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The Idaho Statesman (Boise, ID)
op-ed article, December 10, 2006

Ask Your Commission To Consider Health Before Endorsing Nuclear Power Plant
Joseph J. Mangano, MPH, MBA

The Idaho Power Company recently submitted a plan to state utility commissioners, a proposed blueprint for how energy would be generated for the state’s growing population. Over the next 20 years, new energy sources would be created – including a new nuclear power plant. This would be the first such plant in Idaho – but not the state’s first encounter with nuclear power.

- The Idaho National Laboratory just west of Idaho Falls, ran for over four decades. A large amount of highly radioactive waste exists at the site, and cleanup by the U.S. Energy Department is underway.

- The Hanford site in southeastern Washington is just over 100 miles west (upwind) of northern Idaho. Hanford released enormous amounts of radioactivity into the air, especially in the early years of the Cold War.

- Fallout from Nevada atomic bomb tests drifted over the nation, and precipitation brought it into the food chain. The National Cancer Institute found that of the five U.S. counties with the highest exposures, four were in Idaho (Blaine, Custer, Gem, Lemhi).

Nuclear power reactors create electricity, not bombs. But in doing so, they produce the same cocktail of radioactive chemicals found in nuclear weapons. Much of it is stored as waste – making nuclear plants an inviting target for terrorists. But some of it is released into the air and water, and enters human bodies through breathing, eating, and drinking. These chemicals include Cesium-137, which disperses in soft tissues; Iodine-131, which attacks the thyroid gland; and Strontium-90, which seeks out bone. Each of these chemicals damages cells, and is especially harmful to infants and children.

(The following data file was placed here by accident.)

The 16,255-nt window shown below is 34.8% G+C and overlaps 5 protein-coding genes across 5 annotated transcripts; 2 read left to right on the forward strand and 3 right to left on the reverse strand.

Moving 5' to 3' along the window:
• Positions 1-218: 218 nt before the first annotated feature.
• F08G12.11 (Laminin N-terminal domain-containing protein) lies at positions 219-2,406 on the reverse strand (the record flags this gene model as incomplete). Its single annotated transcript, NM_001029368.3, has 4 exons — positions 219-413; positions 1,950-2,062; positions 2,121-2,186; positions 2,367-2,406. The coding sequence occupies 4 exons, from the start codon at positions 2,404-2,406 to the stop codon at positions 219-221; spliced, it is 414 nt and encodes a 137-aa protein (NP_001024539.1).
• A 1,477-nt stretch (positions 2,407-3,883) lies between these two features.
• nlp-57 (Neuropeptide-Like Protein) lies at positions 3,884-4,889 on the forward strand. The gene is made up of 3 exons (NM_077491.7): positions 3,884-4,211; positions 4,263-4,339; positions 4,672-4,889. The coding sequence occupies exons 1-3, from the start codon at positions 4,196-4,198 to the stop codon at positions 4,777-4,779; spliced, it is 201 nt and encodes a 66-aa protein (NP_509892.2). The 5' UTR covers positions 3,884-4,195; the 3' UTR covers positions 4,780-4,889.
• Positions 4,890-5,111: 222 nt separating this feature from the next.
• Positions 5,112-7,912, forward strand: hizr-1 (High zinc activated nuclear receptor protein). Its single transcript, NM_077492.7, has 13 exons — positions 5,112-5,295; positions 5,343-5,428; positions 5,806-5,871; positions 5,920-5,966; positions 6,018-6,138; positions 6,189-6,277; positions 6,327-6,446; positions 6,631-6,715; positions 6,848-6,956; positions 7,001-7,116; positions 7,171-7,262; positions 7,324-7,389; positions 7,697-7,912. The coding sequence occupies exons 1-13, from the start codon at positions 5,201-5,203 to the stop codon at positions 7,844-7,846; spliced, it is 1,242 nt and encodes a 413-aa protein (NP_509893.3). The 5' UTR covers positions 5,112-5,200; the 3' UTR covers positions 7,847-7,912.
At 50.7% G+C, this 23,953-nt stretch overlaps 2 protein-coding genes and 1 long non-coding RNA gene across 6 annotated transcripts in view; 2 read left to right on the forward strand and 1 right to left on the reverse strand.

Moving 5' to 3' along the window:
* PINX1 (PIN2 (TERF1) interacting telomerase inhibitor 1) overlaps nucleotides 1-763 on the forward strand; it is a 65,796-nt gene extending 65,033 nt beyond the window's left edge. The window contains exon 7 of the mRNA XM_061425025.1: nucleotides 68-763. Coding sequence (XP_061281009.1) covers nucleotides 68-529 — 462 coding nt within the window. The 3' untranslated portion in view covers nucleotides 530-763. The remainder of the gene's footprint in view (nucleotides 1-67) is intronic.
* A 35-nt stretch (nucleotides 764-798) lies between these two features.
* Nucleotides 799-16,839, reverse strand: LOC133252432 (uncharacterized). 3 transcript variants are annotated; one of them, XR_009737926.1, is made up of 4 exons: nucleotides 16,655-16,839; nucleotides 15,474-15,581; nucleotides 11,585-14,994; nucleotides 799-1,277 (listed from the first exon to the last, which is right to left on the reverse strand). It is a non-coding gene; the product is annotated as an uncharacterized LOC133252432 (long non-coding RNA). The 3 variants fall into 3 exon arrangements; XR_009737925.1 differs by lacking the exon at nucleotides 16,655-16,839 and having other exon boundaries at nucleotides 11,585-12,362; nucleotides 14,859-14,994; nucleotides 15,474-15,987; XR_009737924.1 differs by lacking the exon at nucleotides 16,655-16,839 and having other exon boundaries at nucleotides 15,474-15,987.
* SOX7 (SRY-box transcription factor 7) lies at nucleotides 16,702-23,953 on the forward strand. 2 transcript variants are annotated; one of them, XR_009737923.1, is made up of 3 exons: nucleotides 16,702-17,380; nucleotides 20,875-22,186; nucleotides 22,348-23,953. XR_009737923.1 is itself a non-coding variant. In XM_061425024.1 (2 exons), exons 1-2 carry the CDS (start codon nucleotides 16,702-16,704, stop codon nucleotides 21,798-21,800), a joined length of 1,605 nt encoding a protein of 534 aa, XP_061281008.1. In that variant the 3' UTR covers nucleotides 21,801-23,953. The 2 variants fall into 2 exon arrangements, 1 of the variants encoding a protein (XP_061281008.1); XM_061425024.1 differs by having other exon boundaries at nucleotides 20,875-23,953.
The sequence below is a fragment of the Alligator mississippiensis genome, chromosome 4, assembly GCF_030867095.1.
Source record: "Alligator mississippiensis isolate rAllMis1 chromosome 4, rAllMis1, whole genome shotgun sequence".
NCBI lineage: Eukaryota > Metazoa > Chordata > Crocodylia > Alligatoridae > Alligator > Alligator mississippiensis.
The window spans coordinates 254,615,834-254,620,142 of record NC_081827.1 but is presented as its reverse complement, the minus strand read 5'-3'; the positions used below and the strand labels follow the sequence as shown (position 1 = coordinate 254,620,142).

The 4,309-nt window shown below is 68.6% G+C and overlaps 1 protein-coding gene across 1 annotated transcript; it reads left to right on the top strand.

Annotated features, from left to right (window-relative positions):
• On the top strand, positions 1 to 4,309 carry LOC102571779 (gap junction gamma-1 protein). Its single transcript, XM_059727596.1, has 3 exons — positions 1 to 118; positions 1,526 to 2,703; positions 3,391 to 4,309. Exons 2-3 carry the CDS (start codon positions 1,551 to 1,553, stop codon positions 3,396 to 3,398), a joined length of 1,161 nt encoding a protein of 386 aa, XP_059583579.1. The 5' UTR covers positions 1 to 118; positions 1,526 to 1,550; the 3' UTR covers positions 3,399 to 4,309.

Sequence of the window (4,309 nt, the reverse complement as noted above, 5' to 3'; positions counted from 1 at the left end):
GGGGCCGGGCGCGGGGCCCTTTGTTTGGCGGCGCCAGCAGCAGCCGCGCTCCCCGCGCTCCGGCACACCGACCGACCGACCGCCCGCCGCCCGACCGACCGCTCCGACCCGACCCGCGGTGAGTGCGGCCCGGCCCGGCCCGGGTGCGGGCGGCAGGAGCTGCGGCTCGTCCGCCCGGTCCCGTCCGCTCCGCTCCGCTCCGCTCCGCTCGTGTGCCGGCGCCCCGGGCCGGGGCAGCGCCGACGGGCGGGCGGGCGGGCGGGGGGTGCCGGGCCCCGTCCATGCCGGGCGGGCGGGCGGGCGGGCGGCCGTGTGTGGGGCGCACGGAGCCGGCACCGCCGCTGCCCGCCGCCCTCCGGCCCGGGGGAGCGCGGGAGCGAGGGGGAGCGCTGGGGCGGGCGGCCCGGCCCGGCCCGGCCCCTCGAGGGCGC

Idaho has traditionally been a state with low cancer rates. The U.S. Centers for Disease Control and Prevention web site ranks it 31st of 39 states in cancer incidence for 2001-02, the most recent years available. The cancer death rate is the lowest in the nation, except for Hawaii, New Mexico, and Utah.

But Idaho’s incidence rate for certain radiation-sensitive cancers is high. Out of 39 states listed on the CDC web site for 2001-02, Idaho ranks 2nd in childhood cancer (age 0-19), 8th in thyroid cancer, 5th in leukemia, 6th in multiple myeloma, 4th in Hodgkin’s disease, 2nd in brain/nervous system cancer, and 10th in non-Hodgkin’s lymphoma

Thyroid cancer is especially sensitive to radioactive iodine. Bone-seekers such as strontium enter the bone marrow, where they can cause cancers of the blood forming organs such as leukemia, myeloma, Hodgkin’s disease, and non-Hodgkin’s lymphoma. While these diseases are much less common than lung, breast, colon, or prostate cancer, they still are diagnosed in over 800 Idaho residents each year – a number that is growing.

Determining whether past radiation exposures have caused these cancers requires more detailed studies. Until this link is better understood, it would be prudent not to introduce nuclear reactors to Idaho quite yet – especially since non-polluting sources of electricity such as solar and wind power are available. Thus, Idaho citizens (who have until January 22 to make comments to the state Public Utilities Commission) should take the nuclear cancer threat seriously, and ask the Commission to consider public health before endorsing more nuclear power.

Joseph J. Mangano MPH MBA is National Coordinator of the Radiation and Public Health Project, a research group based in New York.

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